The other day I got to thinking about what it must be like to hold onto beliefs. I’d never considered this before because I’m constantly revisiting my beliefs to work out if they still apply to my life given the information at hand. When I imagined what it must be like to have beliefs that stop you from living an awesome life I saw a mind walled off by bricks. It made me want to shout, “NOOOOOO!”
Stuff changes ALL the time and it’s really not worth holding onto ideas that no longer work for you. That’s actually a great recipe for unhappiness. Petula is a character I created to demonstrate what it must be like to live with beliefs that have never been challenged. Petula is certain that she’s right ALL the time, even though the evidence often contradicts what she believes. Gees, she must get tired from constantly having to defend her beliefs. This is what she looks like when something comes up that she doesn’t agree with:
When something goes wrong in Petula’s life she can’t accept that it might be because she’s applying a narrative fallacy, in which she is imagining a logical link where one doesn’t exist. And, she’s doing this because she has false beliefs about the world. Instead, if she looked at what she believed and saw that it wasn’t actually true (based on the information at hand), she could deal with it differently and wouldn’t have to blame her shit on other people:
Here’s some beliefs that I once had, but have changed because I grew as a person.
Hard work trumps everything – I always believed that if I worked really hard at something I’d get there in the end. This isn’t actually true 100% of the time because there are other factors at play that are out of my control. These factors can influence my success. Being in the right place at the right time can often make all the difference and this has nothing to do with how hard a person works. Getting rid of this belief allowed me to stop berating myself for not trying hard enough or telling myself that there was something wrong with me. Sure, I still do everything to the best of my ability, but if I can’t achieve a goal I rework the goal instead of blaming everything on myself, which only results in apathy in the end, and apathy never motivated anyone to do anything.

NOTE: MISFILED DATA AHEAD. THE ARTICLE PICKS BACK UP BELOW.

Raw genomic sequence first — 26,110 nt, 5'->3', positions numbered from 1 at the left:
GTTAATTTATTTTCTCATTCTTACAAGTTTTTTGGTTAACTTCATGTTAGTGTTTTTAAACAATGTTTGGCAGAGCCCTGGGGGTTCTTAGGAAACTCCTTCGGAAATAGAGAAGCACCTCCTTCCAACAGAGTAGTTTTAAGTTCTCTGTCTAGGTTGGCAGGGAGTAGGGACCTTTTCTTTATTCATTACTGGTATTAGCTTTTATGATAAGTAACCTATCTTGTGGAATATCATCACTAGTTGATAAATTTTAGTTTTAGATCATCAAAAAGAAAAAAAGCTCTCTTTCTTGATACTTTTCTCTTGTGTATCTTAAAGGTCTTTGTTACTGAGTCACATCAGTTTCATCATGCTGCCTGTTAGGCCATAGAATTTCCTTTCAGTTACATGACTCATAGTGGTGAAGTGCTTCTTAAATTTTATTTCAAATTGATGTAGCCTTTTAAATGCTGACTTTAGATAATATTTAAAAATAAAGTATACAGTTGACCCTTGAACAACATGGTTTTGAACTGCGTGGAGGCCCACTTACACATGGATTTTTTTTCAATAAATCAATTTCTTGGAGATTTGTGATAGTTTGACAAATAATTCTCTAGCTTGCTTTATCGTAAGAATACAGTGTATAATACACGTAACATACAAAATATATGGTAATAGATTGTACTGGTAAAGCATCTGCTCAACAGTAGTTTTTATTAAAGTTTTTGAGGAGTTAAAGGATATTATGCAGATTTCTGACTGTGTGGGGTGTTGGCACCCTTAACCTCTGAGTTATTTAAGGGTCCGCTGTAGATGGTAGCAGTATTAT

Everything happens for a reason – I held onto this one for a long time. It was a story I told myself about the way the world works so that I could understand the randomness of existence. The fact is, existence is largely random and there really is no reason behind much of what happens. What we do with the outcomes of situations is what defines the ultimate reason for an event. Getting rid of this belief relieved me of the burden of searching endlessly for meaning.
Stuff in the media is true – I guess I got this from my dad and I also banished this belief because of him. When he died the newspaper wrote a story about him which wasn’t true at all. This was a big shock to me because I’d never once stopped to think that newspapers make shit up. Getting rid of this belief really ignited my critical awareness. It changed the relationship I have with television, radio and the internet. Nowadays I don’t watch TV and don’t listen to any news stories at all. What’s the point of consuming news? It’s only ever negative and now I know that much of it probably isn’t even true.
I can’t run – I believed this for forty years! The fact is, I can actually run and have been doing just that since 2016. It was hard at first, and sometimes it’s still hard, but mostly I love it. Getting rid of this belief opened the door to feeling like I totally own my life; my health, my appearance and my attitude. I’m fitter now than I have ever been and I also look better now than I did when I was 22.
I don’t want to be like Petula. I don’t want to blame my problems on other people. I don’t want to do this:
Saying goodbye to some beliefs is hard. I think I struggled most with the belief that friendships are meant to last forever. That was something that I’d been indoctrinated with since early childhood. Even close friends (like besties) come and go and I’ve learned that just because you’ve been best mates with someone for more than twenty years, doesn’t mean they won’t run a country mile when the chips are down. But, this is a perfect example of how to apply new evidence to a belief and call it into question.
Don’t be like our friend Petula:
Don’t shoot yourself in the foot for the sake of your beliefs